A dental crown is a small, cap-like restoration, which covers a cracked or damaged tooth. It gives complete support to a badly broken or misshapen tooth, and replaces a missing tooth permanently to ensure that you have a beautiful smile. Now, when we talk about dental crowns material, there are quite a few, often confusing you what to pick and what not to.
Though your dentist is the right person to guide you (based on the condition of the teeth) which material is the best to go with, it is good to be aware of what works and what doesn’t.
So, let’s get started.
Most common dental crowns materials
Dental crowns can be made from different types of materials, based on their purpose. Say, for instance, if the purpose is to enhance the appearance of a smile, then a suitable material like ceramic or porcelain will be used to make the bridge or crown look more natural in your mouth.
Besides this, strength is yet another crucial feature for a dental crown. Frequently, the material chosen will have both:
The most commonly used dental crowns materials are:
• Metal alloys
But deciding what material to use depends completely on your tooth’s situation, which can be best advised only by a lab technician or a dental professional, who knows what works most effectively for your tooth.
Did you know?
Throughout history, different types of materials have been used for tooth replacements. You will be fascinated to read the fact that the ancient Egyptians used pieces of bone and animal teeth as primitive replacement materials.
According to archaeological evidence, the ancient Chinese used bamboo pegs to replace a lost tooth. The reason for early implants was as much as what it is today – to restore a beautiful smile. But rather being built from titanium, it was fabricated using other materials. (Source)
Dental implants aren’t new either. The practice dates back to 600 AD when ancient Egyptians used ivory, precious metals, and other’s human teeth for the implants. (Source)
Dental crown materials: A quick comparison
When we talk about restorative materials for teeth, dentistry, today, offers more options. Enhancements in beauty, durability, and strength of materials such as zirconium & porcelain have made cosmetic restorations so lifelike and natural that even the “most excellent” materials couldn’t accomplish it 10 to 20 years back.
However, it is vital to note that not every patient or tooth is best served with a complete porcelain restoration. Chances are that materials like gold may be an ideal option for you.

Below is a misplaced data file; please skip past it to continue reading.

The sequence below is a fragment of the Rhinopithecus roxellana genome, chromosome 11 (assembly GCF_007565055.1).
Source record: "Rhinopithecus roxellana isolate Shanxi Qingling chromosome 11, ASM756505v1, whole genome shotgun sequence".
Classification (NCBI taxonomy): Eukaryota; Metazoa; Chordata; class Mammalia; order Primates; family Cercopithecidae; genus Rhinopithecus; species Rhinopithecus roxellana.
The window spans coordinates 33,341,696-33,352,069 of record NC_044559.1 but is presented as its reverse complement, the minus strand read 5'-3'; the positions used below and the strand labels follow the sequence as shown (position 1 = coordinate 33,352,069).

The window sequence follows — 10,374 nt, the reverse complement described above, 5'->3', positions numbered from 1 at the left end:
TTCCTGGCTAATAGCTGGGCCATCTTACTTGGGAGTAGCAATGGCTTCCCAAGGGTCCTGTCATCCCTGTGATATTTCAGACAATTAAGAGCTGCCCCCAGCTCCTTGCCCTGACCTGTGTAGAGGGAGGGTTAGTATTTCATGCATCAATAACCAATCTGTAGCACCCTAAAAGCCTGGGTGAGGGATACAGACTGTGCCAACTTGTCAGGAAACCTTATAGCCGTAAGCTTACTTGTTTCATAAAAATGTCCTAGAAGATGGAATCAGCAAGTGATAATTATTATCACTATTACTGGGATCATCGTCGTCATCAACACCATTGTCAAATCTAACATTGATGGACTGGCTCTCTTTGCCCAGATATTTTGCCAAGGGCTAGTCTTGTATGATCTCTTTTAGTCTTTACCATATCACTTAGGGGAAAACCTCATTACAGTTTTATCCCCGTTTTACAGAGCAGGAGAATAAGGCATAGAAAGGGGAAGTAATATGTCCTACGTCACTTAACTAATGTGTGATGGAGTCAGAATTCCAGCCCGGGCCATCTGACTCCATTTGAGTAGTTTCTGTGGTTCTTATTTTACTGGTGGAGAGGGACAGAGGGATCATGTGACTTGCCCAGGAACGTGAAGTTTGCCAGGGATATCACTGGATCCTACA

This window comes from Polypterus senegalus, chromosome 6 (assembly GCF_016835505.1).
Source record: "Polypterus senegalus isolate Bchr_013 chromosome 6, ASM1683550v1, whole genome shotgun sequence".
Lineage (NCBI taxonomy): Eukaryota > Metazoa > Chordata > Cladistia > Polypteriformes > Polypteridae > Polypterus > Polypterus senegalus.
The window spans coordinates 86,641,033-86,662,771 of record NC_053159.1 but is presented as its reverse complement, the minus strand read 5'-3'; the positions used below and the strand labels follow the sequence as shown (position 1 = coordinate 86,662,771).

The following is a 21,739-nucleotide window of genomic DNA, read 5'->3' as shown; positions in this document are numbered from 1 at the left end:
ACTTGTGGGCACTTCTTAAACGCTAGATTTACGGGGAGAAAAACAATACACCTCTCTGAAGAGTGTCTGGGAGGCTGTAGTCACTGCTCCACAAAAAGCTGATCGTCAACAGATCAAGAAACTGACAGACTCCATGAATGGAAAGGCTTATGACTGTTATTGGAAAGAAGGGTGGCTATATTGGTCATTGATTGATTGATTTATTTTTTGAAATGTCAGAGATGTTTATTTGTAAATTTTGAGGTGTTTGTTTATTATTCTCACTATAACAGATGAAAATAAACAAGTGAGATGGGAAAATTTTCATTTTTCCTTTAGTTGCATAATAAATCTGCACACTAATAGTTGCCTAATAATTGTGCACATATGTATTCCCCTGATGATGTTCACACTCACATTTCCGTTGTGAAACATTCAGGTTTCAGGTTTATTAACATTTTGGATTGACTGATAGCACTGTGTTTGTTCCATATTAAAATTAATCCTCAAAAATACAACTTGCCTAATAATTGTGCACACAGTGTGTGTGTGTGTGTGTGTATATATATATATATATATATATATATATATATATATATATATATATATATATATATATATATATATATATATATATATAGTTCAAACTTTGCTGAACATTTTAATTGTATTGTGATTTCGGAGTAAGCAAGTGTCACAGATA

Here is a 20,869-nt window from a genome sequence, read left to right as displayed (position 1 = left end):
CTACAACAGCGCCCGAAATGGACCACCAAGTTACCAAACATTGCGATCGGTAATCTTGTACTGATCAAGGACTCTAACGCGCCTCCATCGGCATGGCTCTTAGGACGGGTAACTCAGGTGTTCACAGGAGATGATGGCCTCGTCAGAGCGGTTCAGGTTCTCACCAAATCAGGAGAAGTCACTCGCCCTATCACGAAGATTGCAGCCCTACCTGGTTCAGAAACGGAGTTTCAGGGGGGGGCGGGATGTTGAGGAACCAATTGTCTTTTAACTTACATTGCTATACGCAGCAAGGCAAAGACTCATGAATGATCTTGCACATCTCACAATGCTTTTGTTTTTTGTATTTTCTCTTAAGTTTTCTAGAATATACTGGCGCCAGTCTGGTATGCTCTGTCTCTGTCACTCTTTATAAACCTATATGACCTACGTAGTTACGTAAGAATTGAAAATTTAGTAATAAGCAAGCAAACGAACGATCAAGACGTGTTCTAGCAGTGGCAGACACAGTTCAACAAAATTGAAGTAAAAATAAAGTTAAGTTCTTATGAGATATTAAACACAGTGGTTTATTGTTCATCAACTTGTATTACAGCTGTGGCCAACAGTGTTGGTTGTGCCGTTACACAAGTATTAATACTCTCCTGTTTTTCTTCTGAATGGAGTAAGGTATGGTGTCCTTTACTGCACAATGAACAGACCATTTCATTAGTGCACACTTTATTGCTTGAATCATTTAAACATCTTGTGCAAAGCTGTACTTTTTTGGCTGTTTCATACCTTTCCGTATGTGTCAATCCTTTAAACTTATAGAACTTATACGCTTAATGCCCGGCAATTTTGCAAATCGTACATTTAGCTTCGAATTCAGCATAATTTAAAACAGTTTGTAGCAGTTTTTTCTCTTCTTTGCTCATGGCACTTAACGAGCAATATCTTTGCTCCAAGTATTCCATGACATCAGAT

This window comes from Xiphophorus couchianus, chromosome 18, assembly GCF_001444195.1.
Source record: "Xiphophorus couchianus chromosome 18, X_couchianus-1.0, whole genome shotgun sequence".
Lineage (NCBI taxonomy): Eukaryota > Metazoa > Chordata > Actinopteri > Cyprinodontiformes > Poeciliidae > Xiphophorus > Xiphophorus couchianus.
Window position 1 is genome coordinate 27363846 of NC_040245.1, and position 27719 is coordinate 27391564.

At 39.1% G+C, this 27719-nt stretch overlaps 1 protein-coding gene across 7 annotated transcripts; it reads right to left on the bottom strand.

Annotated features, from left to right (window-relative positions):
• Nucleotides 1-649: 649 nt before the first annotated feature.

Considering this, let’s understand the benefits and drawbacks of the most commonly used materials for crown restorations.
1. Gold crowns
Gold has been one of the oldest and most commonly used crown materials in the dentistry world. Gold is highly durable and features the least reactivity of all the metals in your mouth.
Moreover, it is very gentle on the contrasting teeth and is particularly ideal for patients who grind or clench habitually. Even in its thin state, gold remains strong, allowing for a conventional crown preparation as well as the preservation of a healthier tooth structure.
The best part about using a gold crown is that it works wonderfully with glass ionomer cement, which is less sensitive than full-porcelain crowns.
Certainly, from a beauty perspective, most patients wouldn’t prefer a gold crown to restore their front tooth. Though the gold crown is one of the least reactive metals in dental restorations, some might be still sensitive to it.
Note: Pure gold is very soft to use it in your mouth. Therefore, gold is always mixed with other metals for added strength.
An excellent gold restoration is a high-noble alloy, which means that 60% of the dental crown is made of gold and other 40% is a mixture of valuable metals like palladium, silver, and platinum.
Though non-precious metal restorations are less expensive, patients are more likely to be sensitive to these materials that they might even develop a severe allergy. This, in turn, requires either immediate replacement or removal.
Another disadvantage of a gold restoration is that it conducts hot & cold temperatures quickly. Due to this, patients often experience sensitivity to cold or hot food in the initial weeks of crown placement. Though the sensitivity subsides after a few weeks, patients who are extremely sensitive should go for other options.
Gold crowns are best-suited for: